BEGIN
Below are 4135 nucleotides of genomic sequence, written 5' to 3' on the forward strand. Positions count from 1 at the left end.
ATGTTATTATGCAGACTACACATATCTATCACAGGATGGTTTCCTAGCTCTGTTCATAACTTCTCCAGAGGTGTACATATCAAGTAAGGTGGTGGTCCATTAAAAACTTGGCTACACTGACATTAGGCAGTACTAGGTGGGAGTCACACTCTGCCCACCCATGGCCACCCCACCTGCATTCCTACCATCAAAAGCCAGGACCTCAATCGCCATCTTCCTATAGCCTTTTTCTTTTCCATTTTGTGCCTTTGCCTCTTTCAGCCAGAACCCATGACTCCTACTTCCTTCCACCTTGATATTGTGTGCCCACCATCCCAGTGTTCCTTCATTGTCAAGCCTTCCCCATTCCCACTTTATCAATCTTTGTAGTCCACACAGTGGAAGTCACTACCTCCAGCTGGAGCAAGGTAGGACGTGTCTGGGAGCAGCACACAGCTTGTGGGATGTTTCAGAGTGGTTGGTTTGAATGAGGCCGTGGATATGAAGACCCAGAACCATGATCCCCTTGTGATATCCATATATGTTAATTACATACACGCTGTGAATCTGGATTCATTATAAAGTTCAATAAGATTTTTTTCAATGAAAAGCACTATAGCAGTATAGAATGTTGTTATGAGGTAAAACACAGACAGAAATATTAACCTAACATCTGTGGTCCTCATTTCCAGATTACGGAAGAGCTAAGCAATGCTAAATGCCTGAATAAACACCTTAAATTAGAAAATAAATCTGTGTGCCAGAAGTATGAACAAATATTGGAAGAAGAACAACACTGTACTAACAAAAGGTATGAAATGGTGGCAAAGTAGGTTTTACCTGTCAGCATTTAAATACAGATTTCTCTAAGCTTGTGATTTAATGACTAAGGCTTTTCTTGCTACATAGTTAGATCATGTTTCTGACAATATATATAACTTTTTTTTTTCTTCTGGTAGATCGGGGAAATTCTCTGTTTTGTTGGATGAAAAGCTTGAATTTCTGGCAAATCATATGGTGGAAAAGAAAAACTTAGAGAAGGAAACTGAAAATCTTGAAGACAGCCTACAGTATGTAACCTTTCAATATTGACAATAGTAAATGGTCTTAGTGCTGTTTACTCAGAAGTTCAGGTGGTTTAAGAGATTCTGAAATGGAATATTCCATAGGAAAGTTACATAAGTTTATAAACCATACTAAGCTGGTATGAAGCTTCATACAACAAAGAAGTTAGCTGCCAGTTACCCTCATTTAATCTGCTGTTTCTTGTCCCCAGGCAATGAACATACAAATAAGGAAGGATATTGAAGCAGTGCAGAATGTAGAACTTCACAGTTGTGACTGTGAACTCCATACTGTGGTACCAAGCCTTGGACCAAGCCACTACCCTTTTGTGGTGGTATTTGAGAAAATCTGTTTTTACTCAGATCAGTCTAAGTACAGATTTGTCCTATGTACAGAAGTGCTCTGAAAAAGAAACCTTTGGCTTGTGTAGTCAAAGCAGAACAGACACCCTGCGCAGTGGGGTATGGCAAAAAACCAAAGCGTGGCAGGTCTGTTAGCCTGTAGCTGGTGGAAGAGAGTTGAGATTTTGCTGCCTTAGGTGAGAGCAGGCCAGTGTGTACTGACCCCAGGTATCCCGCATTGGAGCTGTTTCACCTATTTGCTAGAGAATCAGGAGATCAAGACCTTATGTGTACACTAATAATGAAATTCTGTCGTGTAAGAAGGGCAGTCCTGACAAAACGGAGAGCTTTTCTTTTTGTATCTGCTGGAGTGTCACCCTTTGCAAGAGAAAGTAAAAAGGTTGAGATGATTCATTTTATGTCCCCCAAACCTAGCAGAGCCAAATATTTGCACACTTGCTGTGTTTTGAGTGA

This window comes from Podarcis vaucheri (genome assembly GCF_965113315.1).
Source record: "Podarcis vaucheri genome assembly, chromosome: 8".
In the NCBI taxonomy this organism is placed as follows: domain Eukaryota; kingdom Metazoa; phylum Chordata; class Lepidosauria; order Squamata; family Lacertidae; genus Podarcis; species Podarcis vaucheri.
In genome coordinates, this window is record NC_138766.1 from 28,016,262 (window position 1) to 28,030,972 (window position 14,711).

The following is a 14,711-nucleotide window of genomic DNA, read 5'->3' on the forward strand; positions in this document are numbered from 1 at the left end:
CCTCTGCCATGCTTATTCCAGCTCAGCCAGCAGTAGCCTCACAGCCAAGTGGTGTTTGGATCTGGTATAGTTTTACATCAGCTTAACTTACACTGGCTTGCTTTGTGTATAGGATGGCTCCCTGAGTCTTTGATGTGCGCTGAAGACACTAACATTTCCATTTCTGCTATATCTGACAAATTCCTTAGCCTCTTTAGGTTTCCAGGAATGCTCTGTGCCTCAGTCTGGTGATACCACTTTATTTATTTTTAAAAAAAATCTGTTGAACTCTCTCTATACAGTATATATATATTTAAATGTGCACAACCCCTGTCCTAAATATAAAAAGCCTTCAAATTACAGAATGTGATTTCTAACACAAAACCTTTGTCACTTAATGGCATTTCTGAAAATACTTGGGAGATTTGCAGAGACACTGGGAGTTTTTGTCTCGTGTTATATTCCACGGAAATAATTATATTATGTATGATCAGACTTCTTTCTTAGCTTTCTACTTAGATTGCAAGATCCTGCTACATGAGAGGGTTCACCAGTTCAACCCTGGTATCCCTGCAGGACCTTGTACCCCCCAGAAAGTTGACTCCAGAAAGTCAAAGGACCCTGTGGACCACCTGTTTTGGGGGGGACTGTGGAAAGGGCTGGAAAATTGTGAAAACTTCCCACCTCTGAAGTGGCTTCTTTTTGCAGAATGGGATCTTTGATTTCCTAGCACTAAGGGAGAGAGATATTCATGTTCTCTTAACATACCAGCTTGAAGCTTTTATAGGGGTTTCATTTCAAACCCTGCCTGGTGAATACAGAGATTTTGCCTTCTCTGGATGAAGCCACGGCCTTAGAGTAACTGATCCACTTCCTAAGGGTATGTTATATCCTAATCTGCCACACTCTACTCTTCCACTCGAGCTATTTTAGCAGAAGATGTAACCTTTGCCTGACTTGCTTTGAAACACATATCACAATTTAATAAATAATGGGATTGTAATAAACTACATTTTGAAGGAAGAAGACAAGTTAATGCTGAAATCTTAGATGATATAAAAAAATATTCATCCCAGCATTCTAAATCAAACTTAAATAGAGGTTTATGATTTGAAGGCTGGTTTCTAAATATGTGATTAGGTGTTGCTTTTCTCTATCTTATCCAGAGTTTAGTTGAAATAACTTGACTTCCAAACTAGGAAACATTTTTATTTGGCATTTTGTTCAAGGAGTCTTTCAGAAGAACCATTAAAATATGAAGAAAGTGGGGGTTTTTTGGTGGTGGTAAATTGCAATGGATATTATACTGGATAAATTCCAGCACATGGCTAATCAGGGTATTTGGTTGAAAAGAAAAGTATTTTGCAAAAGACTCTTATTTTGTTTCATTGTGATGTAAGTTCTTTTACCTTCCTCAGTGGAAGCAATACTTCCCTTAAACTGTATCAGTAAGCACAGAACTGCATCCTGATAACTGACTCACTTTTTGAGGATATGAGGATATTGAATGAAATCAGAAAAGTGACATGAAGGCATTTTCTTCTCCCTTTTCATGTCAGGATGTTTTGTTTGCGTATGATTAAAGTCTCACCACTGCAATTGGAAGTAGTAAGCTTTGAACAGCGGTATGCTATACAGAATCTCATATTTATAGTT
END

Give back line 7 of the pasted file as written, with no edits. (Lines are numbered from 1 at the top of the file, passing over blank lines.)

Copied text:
The following is a 14,711-nucleotide window of genomic DNA, read 5'->3' on the forward strand; positions in this document are numbered from 1 at the left end: